Consider Dynamic Simulation for Steam System Design

Models can provide crucial insights for dealing with upsets and transient conditions.

By Ian Willetts, Abhilash Nair and Charles Rewoldt, Invensys Operations Management

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Getting the system control loop right. Feedback loops alone might not suffice to control the steam system through a wide range of upsets. Scenarios where steam supply exceeds demand can be handled by disposing of excess steam for a short while until feedback loops bring the system under control. However, when there's a sudden shortage of steam, the feedback control actions might be too late. Appropriate feedforward control actions must be initiated before the shortage affects operation of the facility. Understanding the extremely non-linear characteristics of a steam system by simulation is critical for successful design of these feedforward controls.

Setting correct priorities in steam shedding. Situations where there's likely to be a severe shortage of steam require an emergency steam-shedding plan to avoid a full-scale shutdown. But which units should be shed and in which order? Such situations require a carefully designed strategy that prioritizes shedding of steam users based on the impact on the overall operation. As with designing feedforward controls, a simulation model can be used to evaluate different steam-shedding strategies in a cost effective and safe manner, thereby ensuring the best possible emergency shedding strategy is determined and deployed in the master controller.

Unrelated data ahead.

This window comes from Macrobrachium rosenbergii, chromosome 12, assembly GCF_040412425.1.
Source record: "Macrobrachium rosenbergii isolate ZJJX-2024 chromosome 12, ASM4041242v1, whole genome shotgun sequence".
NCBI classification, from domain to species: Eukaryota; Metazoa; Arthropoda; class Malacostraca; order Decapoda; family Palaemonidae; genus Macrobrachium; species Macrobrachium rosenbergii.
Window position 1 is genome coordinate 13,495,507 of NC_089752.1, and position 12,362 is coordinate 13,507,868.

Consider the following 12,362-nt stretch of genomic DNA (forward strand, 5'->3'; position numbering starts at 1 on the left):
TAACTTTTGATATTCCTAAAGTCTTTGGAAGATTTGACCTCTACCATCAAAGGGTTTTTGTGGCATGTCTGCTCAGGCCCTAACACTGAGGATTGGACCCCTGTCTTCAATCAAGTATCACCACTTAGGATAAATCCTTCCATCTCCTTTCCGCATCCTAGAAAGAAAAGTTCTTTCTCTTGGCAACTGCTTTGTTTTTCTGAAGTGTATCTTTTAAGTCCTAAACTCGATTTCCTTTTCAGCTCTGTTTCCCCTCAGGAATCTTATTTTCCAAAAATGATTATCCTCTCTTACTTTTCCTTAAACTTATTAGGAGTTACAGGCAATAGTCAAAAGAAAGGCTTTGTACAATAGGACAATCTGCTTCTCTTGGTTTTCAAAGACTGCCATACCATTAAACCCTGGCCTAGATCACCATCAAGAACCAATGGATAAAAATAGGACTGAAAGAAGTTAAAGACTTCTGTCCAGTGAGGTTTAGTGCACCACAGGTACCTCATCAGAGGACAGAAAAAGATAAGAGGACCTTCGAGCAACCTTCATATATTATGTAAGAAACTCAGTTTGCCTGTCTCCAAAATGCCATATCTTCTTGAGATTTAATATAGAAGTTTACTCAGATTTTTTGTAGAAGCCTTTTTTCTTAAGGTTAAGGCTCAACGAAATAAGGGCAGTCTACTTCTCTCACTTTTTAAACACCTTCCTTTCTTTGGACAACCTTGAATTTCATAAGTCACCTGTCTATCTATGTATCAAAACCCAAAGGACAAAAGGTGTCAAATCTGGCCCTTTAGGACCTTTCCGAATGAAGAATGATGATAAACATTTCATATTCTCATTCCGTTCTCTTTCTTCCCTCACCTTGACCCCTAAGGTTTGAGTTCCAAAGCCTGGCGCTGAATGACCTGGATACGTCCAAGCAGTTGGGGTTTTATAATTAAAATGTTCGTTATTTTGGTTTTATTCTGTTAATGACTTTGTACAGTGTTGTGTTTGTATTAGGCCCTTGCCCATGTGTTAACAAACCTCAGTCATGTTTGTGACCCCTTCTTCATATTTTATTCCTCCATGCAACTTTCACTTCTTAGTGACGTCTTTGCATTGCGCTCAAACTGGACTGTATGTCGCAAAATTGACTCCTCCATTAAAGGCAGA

IAN WILLETTS is a director of Invensys Operations Management, Carlsbad, Calif. ABHILASH NAIR is a principal consultant for Invensys Operations Management in Carlsbad. CHARLES REWOLDT is an application engineer for Invensys Operations Management in Carlsbad. E-mail them at, and

1. Gandhi, S.L., Graham, J., Duffield, M.A., and Cortes, R.M., "Dynamic Simulation Analyzes Expanded Refinery Steam System," p. 3, Hydrocarbon Processing (Nov. 1995).

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